After listening to StarShipSofa, I decided to scour the internet and find what other sf audio podcasts were out there. Lo and behold, I discovered Escape Pod, and its fantasy-centred sibling PodCastle. (The same team also does a horror podcast, Pseudopod, but horror isn't really my gig).
Episode 220 of Escape Pod has a narration of Robert J. Sawyer's "Come All Ye Faithful", a fascinating sf story which deals with religion. With the protagonist and narrator being a priest, the story was of particular interest to me due to my upcoming honours thesis on priests as protagonists in sf. The story follows the only Catholic priest on Mars as he sets off from the colony of Bradbury (fantastic choice of name by the way) to investigate an apparent sighting of the Virgin Mary elsewhere on the red planet. Arriving at the location of the apparent sighting (made by a popular televangelist via telescope from Earth), the priest looks around and finds nothing but sand. Reporting back to the Vatican, however, the priest fabricates a fanciful story about a miraculous encounter with the Virgin, thereby corroborating the televangelist's vision. As a result of the priest's lie, many Catholics pilgrimage to Mars and stay there permanently. We are led to pity these poor religious fools, who base their lives upon lies - fabrications made to reinforce their faith.
I was thoroughly enjoying the story up to the point where the priest fabricated his story - a turn which I found very bizarre, primarily because it did not seem to be in keeping with the priest's character. The priest is not only a devout Catholic, but also a scientist - an expert astronomer. He is intelligent, friendly, and, for most of the story anyway, quite likable. Needless to say, his fabrication is a gross violation of scientific method. It also seems incomprehensible to me why someone who genuinely believes in miraculous visions, as the priest claims he does, would feel the need to fabricate one, and lie so openly about it. The logical conclusion is that the priest must, then, be insincere in his faith - living a lie he does not truly believe. Were his faith to be genuine, he would surely have believed that the Catholic religion could stand up on its own, without the need to fabricate such miracles - though perhaps this was the point. When he makes up his story, he seems to be reluctantly accepting a necessary part of his job - as though it were a longstanding tradition for Catholic priests to corroborate false miracles. In this respect, Catholicism is presented as a faith predicated on lies - a religion which relies upon fabrications to keep on going.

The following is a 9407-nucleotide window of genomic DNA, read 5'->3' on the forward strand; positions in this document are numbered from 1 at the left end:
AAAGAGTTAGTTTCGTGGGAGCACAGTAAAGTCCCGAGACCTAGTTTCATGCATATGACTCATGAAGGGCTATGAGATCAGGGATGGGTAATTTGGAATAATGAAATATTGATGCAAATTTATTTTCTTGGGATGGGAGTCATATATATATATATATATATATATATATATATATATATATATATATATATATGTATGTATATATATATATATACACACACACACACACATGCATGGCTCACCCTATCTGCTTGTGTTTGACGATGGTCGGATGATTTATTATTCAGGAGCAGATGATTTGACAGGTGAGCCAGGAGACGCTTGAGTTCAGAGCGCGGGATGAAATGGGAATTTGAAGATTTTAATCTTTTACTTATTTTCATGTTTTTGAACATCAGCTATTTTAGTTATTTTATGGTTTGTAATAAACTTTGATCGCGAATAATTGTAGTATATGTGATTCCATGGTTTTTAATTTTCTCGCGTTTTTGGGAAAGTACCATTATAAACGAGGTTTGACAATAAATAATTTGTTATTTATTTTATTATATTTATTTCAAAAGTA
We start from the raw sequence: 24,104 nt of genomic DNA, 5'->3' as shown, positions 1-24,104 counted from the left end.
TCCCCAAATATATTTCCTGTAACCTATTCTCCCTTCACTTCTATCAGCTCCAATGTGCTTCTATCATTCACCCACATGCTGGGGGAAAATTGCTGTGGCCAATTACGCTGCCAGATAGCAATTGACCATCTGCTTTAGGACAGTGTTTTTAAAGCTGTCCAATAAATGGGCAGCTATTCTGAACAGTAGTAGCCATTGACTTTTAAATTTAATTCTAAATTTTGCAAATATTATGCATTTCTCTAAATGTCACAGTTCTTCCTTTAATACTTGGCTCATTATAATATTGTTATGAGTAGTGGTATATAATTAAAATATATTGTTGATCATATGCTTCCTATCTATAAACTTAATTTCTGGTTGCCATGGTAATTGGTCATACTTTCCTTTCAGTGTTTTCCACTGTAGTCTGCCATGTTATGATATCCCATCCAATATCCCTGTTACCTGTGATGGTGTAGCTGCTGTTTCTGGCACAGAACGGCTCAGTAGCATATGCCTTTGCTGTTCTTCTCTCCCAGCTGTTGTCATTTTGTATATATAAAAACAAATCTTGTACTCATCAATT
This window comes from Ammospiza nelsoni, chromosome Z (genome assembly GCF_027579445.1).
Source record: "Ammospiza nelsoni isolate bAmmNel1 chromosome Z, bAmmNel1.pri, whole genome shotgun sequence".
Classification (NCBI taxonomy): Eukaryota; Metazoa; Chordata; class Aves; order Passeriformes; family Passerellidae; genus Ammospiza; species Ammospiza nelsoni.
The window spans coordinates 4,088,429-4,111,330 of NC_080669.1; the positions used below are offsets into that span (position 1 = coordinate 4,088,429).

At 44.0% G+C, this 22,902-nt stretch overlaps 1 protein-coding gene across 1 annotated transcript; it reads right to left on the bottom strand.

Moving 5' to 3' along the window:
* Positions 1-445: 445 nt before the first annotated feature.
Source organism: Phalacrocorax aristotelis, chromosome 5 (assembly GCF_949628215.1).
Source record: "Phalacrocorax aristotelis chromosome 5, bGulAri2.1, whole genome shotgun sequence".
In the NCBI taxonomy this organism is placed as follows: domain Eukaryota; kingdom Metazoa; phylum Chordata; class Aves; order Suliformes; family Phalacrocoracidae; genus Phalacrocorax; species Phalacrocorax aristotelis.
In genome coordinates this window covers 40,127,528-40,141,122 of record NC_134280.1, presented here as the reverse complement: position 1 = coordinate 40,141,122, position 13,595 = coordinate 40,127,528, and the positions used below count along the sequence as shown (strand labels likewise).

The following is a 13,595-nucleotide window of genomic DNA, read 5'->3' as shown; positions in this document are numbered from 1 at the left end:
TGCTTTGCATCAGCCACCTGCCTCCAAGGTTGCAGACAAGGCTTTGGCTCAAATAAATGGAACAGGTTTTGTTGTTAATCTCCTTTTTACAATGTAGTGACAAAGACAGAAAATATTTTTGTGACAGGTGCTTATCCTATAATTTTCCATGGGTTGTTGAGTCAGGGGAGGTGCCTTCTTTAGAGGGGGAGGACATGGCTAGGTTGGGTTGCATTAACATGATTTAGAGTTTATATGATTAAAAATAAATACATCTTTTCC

Although the Mars scientists and colonists are, for the most part, presented as bigots, their condescension on the priest and his religion turn out to be well founded. Far from breaking down traditional barriers between "science" and "religion" (or "rationality" and "faith"), the story ends up reinforcing this irritating and all too common stereotype. The idea of a truly devout priest who is also an intelligent scientist seems to be too much for Sawyer to handle, so he presents the priest as being full of contradictions. The priest cannot be both faithful and scientific, rational and spiritual, so he must compromise on one (or both) of these things.
Overall, religion (Catholicism specifically) does not come off well in this story. The priest is a duplicitous liar who feels it is necessary to fabricate miracles in order to maintain his religion. The irritating televangelist (who just made me cringe) is thrown in just to make religion even less likable - not that the story needed any help in this respect. All the story serves to do, in the end, is reinforce the false dichotomy between "rationality" ("truth") and "faith" ("lies"). Nevertheless, it as an interesting read (or listen), and would be worth checking out, even if only for the fantastic jokes, such as the simile to "farting in an airlock" and the priest's mock-relief that he isn't "preaching to the converted".